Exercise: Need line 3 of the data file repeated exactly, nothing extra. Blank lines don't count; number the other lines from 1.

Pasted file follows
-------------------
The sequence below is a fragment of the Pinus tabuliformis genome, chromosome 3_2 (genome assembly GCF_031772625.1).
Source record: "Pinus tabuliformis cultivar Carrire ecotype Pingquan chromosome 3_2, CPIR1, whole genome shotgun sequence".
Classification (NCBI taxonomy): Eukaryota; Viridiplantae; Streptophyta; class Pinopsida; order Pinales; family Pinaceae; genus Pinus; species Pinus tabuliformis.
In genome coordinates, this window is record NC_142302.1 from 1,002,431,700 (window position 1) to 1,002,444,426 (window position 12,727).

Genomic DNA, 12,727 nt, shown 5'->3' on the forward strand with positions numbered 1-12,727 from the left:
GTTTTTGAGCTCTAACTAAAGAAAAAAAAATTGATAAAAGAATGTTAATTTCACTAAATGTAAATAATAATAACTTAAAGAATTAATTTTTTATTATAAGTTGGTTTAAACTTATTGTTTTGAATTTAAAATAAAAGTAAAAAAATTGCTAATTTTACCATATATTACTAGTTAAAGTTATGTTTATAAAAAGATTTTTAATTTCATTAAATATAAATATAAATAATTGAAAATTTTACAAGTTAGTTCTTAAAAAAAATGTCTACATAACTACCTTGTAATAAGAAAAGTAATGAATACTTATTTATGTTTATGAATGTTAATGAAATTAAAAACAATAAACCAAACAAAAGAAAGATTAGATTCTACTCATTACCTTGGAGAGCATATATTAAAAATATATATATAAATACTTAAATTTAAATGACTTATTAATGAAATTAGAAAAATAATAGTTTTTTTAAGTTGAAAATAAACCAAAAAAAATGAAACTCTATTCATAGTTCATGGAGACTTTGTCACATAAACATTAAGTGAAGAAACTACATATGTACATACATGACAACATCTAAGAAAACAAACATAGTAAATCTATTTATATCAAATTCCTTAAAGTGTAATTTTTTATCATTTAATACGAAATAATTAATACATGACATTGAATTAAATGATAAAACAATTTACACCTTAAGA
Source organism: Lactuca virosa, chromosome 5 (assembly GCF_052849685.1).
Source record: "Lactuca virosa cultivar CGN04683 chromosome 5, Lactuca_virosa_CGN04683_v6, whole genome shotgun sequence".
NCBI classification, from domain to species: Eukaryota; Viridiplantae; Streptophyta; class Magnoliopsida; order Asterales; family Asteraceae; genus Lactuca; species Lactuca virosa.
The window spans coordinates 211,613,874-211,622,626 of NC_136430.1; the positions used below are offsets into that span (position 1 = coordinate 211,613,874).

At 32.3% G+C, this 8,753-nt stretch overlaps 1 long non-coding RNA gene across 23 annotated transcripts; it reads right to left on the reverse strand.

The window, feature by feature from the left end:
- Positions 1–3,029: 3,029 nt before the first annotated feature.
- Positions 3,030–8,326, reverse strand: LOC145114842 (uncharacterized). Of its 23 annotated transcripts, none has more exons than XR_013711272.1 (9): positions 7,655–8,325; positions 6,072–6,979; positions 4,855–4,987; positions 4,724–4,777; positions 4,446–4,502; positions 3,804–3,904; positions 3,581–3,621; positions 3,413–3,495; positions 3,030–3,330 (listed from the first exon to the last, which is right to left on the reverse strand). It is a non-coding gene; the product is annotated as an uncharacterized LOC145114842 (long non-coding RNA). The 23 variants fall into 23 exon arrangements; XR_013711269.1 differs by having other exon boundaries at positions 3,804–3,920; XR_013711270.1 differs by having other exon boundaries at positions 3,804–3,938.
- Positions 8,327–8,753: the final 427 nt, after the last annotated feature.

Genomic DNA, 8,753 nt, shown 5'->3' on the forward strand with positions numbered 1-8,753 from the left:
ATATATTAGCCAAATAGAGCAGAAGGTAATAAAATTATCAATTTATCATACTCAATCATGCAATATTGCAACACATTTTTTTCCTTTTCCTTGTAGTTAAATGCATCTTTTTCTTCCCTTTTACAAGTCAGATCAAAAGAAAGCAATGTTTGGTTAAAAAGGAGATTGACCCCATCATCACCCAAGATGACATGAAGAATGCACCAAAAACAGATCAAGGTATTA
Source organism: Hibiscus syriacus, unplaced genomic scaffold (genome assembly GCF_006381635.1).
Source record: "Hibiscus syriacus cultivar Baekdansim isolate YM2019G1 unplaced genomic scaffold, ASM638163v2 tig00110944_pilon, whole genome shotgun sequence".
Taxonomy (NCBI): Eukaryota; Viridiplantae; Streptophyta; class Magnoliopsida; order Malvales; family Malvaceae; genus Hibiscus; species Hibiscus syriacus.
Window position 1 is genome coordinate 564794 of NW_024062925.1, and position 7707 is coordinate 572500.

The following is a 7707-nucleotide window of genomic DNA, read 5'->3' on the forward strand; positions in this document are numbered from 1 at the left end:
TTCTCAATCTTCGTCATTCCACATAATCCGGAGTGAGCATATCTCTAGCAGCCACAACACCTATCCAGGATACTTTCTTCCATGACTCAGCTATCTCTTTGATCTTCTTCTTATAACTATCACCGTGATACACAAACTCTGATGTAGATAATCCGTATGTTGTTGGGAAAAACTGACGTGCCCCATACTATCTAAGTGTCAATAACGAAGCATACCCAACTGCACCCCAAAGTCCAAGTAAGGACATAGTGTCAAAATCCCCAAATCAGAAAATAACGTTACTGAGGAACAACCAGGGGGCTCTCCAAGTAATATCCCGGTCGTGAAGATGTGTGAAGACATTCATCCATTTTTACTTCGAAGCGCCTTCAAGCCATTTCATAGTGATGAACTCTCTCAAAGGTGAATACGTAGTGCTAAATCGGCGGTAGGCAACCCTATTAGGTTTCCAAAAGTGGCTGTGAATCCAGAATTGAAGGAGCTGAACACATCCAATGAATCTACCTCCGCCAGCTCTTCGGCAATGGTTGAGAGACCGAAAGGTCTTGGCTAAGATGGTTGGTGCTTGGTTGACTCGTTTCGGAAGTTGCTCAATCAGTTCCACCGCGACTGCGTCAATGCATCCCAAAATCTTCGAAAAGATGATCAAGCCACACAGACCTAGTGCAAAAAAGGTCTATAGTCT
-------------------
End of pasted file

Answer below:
Classification (NCBI taxonomy): Eukaryota; Viridiplantae; Streptophyta; class Pinopsida; order Pinales; family Pinaceae; genus Pinus; species Pinus tabuliformis.